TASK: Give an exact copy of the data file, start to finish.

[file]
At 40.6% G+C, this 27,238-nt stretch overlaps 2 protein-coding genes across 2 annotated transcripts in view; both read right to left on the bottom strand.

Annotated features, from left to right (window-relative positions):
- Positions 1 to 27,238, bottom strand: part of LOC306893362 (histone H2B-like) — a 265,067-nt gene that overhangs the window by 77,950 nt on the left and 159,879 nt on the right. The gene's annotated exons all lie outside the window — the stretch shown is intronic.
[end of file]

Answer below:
At 40.6% G+C, this 27,238-nt stretch overlaps 2 protein-coding genes across 2 annotated transcripts in view; both read right to left on the bottom strand.

Annotated features, from left to right (window-relative positions):
- Positions 1 to 27,238, bottom strand: part of LOC306893362 (histone H2B-like) — a 265,067-nt gene that overhangs the window by 77,950 nt on the left and 159,879 nt on the right. The gene's annotated exons all lie outside the window — the stretch shown is intronic.